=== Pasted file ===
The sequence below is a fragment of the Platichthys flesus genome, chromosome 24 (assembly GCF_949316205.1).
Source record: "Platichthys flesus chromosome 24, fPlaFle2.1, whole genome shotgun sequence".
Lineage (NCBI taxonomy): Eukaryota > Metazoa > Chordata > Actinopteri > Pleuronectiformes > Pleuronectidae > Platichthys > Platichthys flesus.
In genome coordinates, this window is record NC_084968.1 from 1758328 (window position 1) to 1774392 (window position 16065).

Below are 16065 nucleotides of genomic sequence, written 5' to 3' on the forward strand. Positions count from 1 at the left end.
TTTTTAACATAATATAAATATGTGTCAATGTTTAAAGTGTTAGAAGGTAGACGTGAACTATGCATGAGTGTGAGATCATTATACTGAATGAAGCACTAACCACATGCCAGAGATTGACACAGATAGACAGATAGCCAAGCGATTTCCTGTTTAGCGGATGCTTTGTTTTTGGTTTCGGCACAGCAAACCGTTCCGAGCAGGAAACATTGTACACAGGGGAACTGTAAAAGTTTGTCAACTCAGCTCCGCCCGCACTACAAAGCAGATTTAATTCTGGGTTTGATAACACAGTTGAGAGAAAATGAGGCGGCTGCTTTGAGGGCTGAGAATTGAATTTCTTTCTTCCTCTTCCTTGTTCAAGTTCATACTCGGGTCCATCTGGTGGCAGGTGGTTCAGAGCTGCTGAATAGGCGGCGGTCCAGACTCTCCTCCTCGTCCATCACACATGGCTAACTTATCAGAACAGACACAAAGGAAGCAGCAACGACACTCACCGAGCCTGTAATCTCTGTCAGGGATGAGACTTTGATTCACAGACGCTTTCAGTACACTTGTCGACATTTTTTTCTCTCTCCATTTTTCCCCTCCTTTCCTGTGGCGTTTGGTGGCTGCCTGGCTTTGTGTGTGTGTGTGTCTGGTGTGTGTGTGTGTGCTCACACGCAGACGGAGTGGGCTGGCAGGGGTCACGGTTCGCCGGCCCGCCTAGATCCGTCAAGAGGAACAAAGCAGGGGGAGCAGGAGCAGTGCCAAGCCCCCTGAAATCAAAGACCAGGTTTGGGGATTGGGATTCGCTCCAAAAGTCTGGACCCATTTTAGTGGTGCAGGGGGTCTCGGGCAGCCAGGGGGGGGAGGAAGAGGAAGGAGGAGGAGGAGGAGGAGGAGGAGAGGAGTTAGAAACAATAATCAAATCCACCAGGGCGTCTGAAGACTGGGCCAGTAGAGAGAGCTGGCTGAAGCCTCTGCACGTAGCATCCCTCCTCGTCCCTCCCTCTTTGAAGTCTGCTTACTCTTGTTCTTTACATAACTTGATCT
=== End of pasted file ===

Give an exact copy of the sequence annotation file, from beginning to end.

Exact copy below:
The sequence below is a fragment of the Platichthys flesus genome, chromosome 24 (assembly GCF_949316205.1).
Source record: "Platichthys flesus chromosome 24, fPlaFle2.1, whole genome shotgun sequence".
Lineage (NCBI taxonomy): Eukaryota > Metazoa > Chordata > Actinopteri > Pleuronectiformes > Pleuronectidae > Platichthys > Platichthys flesus.
In genome coordinates, this window is record NC_084968.1 from 1758328 (window position 1) to 1774392 (window position 16065).

Below are 16065 nucleotides of genomic sequence, written 5' to 3' on the forward strand. Positions count from 1 at the left end.
TTTTTAACATAATATAAATATGTGTCAATGTTTAAAGTGTTAGAAGGTAGACGTGAACTATGCATGAGTGTGAGATCATTATACTGAATGAAGCACTAACCACATGCCAGAGATTGACACAGATAGACAGATAGCCAAGCGATTTCCTGTTTAGCGGATGCTTTGTTTTTGGTTTCGGCACAGCAAACCGTTCCGAGCAGGAAACATTGTACACAGGGGAACTGTAAAAGTTTGTCAACTCAGCTCCGCCCGCACTACAAAGCAGATTTAATTCTGGGTTTGATAACACAGTTGAGAGAAAATGAGGCGGCTGCTTTGAGGGCTGAGAATTGAATTTCTTTCTTCCTCTTCCTTGTTCAAGTTCATACTCGGGTCCATCTGGTGGCAGGTGGTTCAGAGCTGCTGAATAGGCGGCGGTCCAGACTCTCCTCCTCGTCCATCACACATGGCTAACTTATCAGAACAGACACAAAGGAAGCAGCAACGACACTCACCGAGCCTGTAATCTCTGTCAGGGATGAGACTTTGATTCACAGACGCTTTCAGTACACTTGTCGACATTTTTTTCTCTCTCCATTTTTCCCCTCCTTTCCTGTGGCGTTTGGTGGCTGCCTGGCTTTGTGTGTGTGTGTGTCTGGTGTGTGTGTGTGTGCTCACACGCAGACGGAGTGGGCTGGCAGGGGTCACGGTTCGCCGGCCCGCCTAGATCCGTCAAGAGGAACAAAGCAGGGGGAGCAGGAGCAGTGCCAAGCCCCCTGAAATCAAAGACCAGGTTTGGGGATTGGGATTCGCTCCAAAAGTCTGGACCCATTTTAGTGGTGCAGGGGGTCTCGGGCAGCCAGGGGGGGGAGGAAGAGGAAGGAGGAGGAGGAGGAGGAGGAGGAGAGGAGTTAGAAACAATAATCAAATCCACCAGGGCGTCTGAAGACTGGGCCAGTAGAGAGAGCTGGCTGAAGCCTCTGCACGTAGCATCCCTCCTCGTCCCTCCCTCTTTGAAGTCTGCTTACTCTTGTTCTTTACATAACTTGATCT